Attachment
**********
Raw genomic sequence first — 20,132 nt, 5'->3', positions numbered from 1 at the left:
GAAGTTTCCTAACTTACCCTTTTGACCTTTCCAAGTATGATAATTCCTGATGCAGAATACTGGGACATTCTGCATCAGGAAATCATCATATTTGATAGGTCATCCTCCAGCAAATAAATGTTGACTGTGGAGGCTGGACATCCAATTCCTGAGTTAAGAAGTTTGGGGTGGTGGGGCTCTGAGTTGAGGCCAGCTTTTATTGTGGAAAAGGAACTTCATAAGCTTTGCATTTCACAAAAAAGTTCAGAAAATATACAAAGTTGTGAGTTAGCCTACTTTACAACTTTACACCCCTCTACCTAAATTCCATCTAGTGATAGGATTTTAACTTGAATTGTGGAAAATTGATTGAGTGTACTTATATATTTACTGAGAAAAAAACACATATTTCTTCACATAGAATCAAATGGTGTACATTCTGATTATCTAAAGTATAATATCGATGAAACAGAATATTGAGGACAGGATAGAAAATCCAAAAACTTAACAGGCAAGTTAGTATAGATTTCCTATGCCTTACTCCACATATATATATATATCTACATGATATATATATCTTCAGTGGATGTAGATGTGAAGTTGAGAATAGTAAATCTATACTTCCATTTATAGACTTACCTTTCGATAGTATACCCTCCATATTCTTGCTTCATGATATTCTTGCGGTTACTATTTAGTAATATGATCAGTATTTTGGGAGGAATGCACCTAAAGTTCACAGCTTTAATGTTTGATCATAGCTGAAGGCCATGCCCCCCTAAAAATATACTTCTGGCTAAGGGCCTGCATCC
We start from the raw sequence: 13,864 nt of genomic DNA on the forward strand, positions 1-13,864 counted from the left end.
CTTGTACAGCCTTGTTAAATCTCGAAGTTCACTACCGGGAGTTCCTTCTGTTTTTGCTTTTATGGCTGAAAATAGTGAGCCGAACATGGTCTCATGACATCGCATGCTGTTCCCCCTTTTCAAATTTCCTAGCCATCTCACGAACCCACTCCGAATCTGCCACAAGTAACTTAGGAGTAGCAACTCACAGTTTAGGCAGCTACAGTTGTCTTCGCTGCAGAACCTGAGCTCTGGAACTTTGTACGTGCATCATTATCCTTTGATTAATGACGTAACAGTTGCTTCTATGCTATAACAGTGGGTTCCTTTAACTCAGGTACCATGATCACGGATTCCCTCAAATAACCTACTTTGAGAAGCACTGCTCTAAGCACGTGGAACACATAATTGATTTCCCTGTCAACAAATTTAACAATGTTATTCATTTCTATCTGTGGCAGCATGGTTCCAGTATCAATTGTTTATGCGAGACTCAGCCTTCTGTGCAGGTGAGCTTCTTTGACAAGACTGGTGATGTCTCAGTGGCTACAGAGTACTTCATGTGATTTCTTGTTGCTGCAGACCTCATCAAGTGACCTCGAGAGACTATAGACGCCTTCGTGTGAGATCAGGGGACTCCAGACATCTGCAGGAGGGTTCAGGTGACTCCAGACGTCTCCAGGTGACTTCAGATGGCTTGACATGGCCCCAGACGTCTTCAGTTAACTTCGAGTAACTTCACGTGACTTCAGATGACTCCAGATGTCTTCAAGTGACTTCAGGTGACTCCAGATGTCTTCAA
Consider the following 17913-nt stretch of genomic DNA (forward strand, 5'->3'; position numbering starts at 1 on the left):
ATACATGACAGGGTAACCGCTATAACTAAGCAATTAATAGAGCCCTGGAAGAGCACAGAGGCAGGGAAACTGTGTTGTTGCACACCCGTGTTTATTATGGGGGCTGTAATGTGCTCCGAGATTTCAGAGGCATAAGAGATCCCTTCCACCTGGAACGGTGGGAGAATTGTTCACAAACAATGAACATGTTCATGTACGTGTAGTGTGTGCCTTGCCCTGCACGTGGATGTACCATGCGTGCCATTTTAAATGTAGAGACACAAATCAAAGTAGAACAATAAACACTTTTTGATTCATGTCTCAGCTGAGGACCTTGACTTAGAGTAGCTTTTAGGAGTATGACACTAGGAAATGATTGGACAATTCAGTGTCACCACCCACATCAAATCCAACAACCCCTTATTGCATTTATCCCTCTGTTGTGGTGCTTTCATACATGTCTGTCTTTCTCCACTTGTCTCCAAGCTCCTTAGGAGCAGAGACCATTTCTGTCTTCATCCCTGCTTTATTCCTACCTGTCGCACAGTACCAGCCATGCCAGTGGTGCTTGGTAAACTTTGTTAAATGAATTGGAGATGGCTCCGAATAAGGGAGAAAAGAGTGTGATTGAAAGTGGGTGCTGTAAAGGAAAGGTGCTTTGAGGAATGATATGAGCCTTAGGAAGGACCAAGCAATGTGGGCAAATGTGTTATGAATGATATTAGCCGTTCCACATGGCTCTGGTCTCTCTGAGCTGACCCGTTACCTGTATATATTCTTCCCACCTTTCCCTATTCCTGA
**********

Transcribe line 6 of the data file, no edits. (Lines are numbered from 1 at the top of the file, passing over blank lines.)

ATACATGACAGGGTAACCGCTATAACTAAGCAATTAATAGAGCCCTGGAAGAGCACAGAGGCAGGGAAACTGTGTTGTTGCACACCCGTGTTTATTATGGGGGCTGTAATGTGCTCCGAGATTTCAGAGGCATAAGAGATCCCTTCCACCTGGAACGGTGGGAGAATTGTTCACAAACAATGAACATGTTCATGTACGTGTAGTGTGTGCCTTGCCCTGCACGTGGATGTACCATGCGTGCCATTTTAAATGTAGAGACACAAATCAAAGTAGAACAATAAACACTTTTTGATTCATGTCTCAGCTGAGGACCTTGACTTAGAGTAGCTTTTAGGAGTATGACACTAGGAAATGATTGGACAATTCAGTGTCACCACCCACATCAAATCCAACAACCCCTTATTGCATTTATCCCTCTGTTGTGGTGCTTTCATACATGTCTGTCTTTCTCCACTTGTCTCCAAGCTCCTTAGGAGCAGAGACCATTTCTGTCTTCATCCCTGCTTTATTCCTACCTGTCGCACAGTACCAGCCATGCCAGTGGTGCTTGGTAAACTTTGTTAAATGAATTGGAGATGGCTCCGAATAAGGGAGAAAAGAGTGTGATTGAAAGTGGGTGCTGTAAAGGAAAGGTGCTTTGAGGAATGATATGAGCCTTAGGAAGGACCAAGCAATGTGGGCAAATGTGTTATGAATGATATTAGCCGTTCCACATGGCTCTGGTCTCTCTGAGCTGACCCGTTACCTGTATATATTCTTCCCACCTTTCCCTATTCCTGA